On the next prompt, choose the From scratch option. After that, input the name of your app, choose the corresponding workspace you created, and click on the Create App button.
When your app has been created successfully, go to the Permissions section of your app, and scroll to the Scopes section. In the Scope section, add the following permissions:
Next, scroll up to OAuth Tokens for Your Workspace, and click Install to Workspace.
When you install your app successfully to your workspace, a Bot User OAuth Token will be generated. Copy and keep it safe to be used later.
To integrate Twilio for notifications, go to your Twilio account dashboard, and create a Twilio number. Then scroll down to your Account Info section. Copy your Account SID and Auth Token, and keep it safe. Also, verify your account with your main number which you’ll use to receive SMS notification from your Twilio number.
Next, go back to your project on CircleCI and navigate to the Project Settings page.
On the Project Settings page, Click the Environment Variables on the side menu. Then click Add Environment Variable, and create the following variables one after the other:
- TWILIO_FROM: This variable holds the value for the Twilio phone number that you created e.g. +12567555381.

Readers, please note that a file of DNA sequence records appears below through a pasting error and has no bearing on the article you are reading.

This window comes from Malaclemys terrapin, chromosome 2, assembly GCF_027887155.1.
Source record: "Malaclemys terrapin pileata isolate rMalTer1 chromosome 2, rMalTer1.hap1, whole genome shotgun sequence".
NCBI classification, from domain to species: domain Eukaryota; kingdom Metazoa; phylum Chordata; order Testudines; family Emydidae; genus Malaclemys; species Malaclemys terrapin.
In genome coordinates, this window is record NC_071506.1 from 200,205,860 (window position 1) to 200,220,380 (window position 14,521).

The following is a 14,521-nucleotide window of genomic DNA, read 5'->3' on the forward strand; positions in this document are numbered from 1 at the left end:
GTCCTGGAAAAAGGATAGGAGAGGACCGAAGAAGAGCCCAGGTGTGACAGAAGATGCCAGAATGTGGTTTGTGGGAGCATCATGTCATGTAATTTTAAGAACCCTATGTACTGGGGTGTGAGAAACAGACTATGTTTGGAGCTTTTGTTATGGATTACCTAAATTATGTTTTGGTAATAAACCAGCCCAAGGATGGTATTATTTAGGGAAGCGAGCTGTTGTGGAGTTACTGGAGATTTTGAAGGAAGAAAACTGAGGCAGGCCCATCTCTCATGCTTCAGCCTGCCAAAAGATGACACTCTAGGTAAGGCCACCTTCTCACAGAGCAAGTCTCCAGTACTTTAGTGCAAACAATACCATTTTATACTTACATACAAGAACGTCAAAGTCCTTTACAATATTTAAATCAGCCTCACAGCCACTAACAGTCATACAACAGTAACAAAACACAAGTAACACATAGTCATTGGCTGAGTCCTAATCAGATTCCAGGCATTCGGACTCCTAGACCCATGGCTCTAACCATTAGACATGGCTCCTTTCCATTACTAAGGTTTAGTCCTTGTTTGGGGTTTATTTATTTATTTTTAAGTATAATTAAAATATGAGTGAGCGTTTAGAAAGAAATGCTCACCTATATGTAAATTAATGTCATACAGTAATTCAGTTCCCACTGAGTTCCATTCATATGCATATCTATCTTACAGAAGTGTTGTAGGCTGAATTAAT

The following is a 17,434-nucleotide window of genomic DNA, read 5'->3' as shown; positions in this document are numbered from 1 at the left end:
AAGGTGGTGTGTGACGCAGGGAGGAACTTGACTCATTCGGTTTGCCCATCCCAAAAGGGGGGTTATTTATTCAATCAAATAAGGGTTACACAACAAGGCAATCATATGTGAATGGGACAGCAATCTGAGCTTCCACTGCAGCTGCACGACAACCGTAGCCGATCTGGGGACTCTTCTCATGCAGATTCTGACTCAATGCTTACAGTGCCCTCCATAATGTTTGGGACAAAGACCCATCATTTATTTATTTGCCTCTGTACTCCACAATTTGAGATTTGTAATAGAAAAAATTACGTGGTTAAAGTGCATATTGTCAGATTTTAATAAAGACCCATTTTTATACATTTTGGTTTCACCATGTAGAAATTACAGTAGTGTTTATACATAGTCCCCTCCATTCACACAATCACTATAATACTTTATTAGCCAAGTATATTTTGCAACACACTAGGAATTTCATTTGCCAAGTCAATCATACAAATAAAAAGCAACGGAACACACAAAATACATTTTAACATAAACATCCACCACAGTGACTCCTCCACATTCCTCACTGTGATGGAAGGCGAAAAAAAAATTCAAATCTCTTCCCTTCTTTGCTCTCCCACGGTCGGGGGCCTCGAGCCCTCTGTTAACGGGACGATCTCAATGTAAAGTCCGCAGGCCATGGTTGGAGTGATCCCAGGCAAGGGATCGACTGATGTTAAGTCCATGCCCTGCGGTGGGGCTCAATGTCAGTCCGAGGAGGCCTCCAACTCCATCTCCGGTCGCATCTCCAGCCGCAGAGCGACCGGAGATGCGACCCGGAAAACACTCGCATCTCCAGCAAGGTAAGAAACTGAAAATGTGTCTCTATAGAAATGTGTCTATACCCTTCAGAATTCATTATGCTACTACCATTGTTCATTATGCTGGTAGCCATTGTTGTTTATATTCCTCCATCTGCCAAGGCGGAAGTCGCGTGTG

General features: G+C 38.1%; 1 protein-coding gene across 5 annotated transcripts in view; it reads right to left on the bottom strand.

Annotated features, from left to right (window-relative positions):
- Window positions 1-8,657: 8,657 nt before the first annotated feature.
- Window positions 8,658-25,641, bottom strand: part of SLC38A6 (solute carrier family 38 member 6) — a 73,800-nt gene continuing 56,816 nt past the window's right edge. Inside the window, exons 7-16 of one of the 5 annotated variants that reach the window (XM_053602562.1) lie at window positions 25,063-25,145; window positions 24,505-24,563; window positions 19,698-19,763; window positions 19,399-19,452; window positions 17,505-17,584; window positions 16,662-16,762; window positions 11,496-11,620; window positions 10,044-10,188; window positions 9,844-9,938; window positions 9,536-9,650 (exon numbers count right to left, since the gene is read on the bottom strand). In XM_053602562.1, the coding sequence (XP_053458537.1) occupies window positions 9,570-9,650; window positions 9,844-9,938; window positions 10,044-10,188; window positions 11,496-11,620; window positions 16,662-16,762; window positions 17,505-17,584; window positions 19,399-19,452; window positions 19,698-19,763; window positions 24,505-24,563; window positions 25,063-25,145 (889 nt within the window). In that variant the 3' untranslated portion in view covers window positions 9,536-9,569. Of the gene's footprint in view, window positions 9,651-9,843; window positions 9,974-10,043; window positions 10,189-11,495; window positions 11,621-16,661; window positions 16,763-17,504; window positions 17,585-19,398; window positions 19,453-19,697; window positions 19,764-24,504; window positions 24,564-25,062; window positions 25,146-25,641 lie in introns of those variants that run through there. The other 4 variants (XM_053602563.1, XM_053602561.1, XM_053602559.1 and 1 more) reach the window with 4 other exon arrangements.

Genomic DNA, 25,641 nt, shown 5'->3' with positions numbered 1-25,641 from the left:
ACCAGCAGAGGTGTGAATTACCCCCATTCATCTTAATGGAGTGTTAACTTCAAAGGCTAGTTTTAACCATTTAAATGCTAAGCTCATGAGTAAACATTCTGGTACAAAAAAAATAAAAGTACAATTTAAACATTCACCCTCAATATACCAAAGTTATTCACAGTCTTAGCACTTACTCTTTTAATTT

- TWILIO_TO: This variable determines the destination phone number for your SMS message. Ensure you input your number beginning with your country code.
- TWILIO_ACCOUNT_SID: This variable holds the value for your Twilio Account SID.
- TWILIO_AUTH_TOKEN: This is your Twilio AUTH TOKEN
- SLACK_ACCESS_TOKEN: Token you got when you installed the app on your workspace.
- SLACK_DEFAULT_CHANNEL: This variable holds your channel ID as a value. To get this, navigate to your Slack workspace, and select your desired channel, e.g. #notification. While you are in this channel, click on the channel name to see the dropdown menu, then scroll down the dropdown menu to see your Channel ID.
Once you are done assigning values to the variables, go back to your project.
Now you need to open the .circleci/config.yml file and update its content with the CircleCI Twilio orb details like this:
name: Install dependencies
command: npm install
- run: npm test
body: Successful message from Twilio
twilio/sendsms file, there is a command used to send SMS once the build is successful, and in the
mentions command, change the value to your Slack username.
Now, commit all the code changes and push them to GitHub. This will automatically trigger the build on the CircleCI UI. Once the process is completed and built successfully, you will receive the custom messages both in the channel you chose for your Slack workspace and by SMS.
In this tutorial, I've shown you how to integrate Twilio orbs from the CircleCI orb registry into Slack with minimal code. By leveraging these orbs, you can effortlessly set up a comprehensive notification system with just a few lines of configuration. Automated notifications are essential in creating efficient CI/CD pipelines, ensuring that you stay well-informed about the status of builds and you can promptly address any issues that arise.